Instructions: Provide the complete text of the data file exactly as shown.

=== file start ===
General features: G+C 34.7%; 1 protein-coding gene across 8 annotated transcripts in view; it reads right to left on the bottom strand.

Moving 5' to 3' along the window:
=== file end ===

General features: G+C 34.7%; 1 protein-coding gene across 8 annotated transcripts in view; it reads right to left on the bottom strand.

Moving 5' to 3' along the window: